Published By: Simon and Schuster
Released On: 22/06/2023
Wade Darling stands accused of killing his wife and teenage children as they slept before burning the family home to the ground.
When the case lands on barrister Neve Harper’s desk, she knows it could be the career making case she’s been waiting for. But only if she can prove Wade’s innocence.
A matter of days before the case, as Neve is travelling home for the night, she is approached by a man. He tells her she must lose this case or the secret about her own husband’s disappearance will be revealed.
Failing that, he will kill everyone she cares about until she follows orders.
Neve must make a choice – betray every principle she has ever had by putting a potentially innocent man in prison, or risk putting those she loves in mortal danger.
Thanks to NetGalley and Simon and Schuster for the advanced copy of this title in return for an honest review.
Whilst there are similarities with his previous book Do No Harm (which I’ll get on to later), I felt they were quite different in their approach. Whereas Do No Harm was full of action, go go go from the start, a lot of this is talk, is thoughts, is about building that suspense. Which is completely not what I thought I would be getting from this book, but I like that he’s shown two different plot styles.
It is a book that asks a lot of difficult questions. Would you put your life above someone else’s? Not many people have to ponder that, but if you’re in a position of trust – a doctor or a lawyer for instance – then you’re meant to do the right thing above anything else, even if it is your life on the line. And so I liked that dilemma. It is very similar to Do No Harm in regards to those moral questions, and I’m here for it.
There is a lot of court scenes, full of legal terms and whatnot. This had the possibility of being quite boring and long. And I was worried he would step into the wrong side of that line, but he’s managed to restrain himself. It’s exacting, but entertaining.
There are a lot of characters in it, some who are in it for the whole book, and some that dip in and out. It may, at first, feel like you’re going to lose track of them, you get just enough action from them to stick in your mind but not to overwhelm. I won’t go into too much detail as we‘lol be here forever, but my thoughts on a couple of them are as follows.
We have the main character of Neve, who is out on this case that has the potential to blow her career up. She’s grieving and is lost and confused and has her morals brought into question when her safety, and others, is threatened. And then you have Wade, her client. Charged with the deaths of his wife and two children, he is a shell of a man, and you can never be completely sure whether he is innocent or guilty. He feels like the most human character out of all of them. Marvellous character creation.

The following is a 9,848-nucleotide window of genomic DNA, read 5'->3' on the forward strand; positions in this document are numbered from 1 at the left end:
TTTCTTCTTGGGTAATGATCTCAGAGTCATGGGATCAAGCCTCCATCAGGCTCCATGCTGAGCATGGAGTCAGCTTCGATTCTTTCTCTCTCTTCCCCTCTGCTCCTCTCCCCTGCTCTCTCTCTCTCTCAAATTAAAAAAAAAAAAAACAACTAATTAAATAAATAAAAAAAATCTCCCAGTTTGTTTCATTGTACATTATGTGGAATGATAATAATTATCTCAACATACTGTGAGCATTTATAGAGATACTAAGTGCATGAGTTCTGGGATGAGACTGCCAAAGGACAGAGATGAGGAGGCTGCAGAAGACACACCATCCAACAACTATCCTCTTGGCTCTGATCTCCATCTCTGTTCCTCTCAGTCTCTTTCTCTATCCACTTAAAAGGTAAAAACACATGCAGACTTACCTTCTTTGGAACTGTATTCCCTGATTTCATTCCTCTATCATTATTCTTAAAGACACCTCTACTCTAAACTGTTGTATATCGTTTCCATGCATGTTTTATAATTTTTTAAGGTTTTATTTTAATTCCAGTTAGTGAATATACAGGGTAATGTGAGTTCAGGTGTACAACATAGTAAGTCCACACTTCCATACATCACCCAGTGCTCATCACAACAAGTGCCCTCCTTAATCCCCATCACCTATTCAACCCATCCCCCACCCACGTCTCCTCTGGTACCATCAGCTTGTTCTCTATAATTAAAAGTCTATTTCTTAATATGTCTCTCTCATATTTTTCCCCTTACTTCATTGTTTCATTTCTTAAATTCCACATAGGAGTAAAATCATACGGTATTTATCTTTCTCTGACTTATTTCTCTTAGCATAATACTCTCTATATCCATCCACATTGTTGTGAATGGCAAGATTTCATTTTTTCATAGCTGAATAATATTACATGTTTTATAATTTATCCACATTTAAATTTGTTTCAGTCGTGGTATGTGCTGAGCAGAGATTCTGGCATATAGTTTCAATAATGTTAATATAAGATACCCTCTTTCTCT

There are likeable characters and unlikeable characters, but he’s written them in such a way that it’s almost like you’re on everyone’s side. Whilst some may be more “good” than others, this shows that not everyone is 100% good or 100% bad, we’ve all got our breaking points.
Where I think he has excelled is in worming all the stories together. There’s the main story, obviously, but there are all these other little stories going through it and they fit really well, and keep you on your toes. When you think you’ve settled into one and figured it out, another comes along and you’re back to square one. Twists and turns and you just can’t think how it’s going to end. He keeps the suspense going right to the shocking finale.
Now, I know this is only the second book I’ve read of his, but I feel he’s really got the genre of moral thriller down to a T, and I’d love to see what he’s got planned for the future. Like I go to Laura Purcell for gothic thrillers, Jessica Redland for happily-ever-afters, and Raynor Winn or Robin Ince for nonfiction, Jack is another go-to author when I’m after a particular type of story.
It’s called Conviction, and whilst we assume – quite rightly – that we’re talking about the conviction of Wade, there are others it could be alluding to.
As a personal note, I prefer character development over plot, and whilst this was full on plot, there wasn’t as much character development as I would have liked, but I’m aware a lot of people will have the opposite opinion.
It’s so well written and constructed and thought out, and very impressive. I read an early digital copy but I’m looking forward to getting my hands on a physical copy.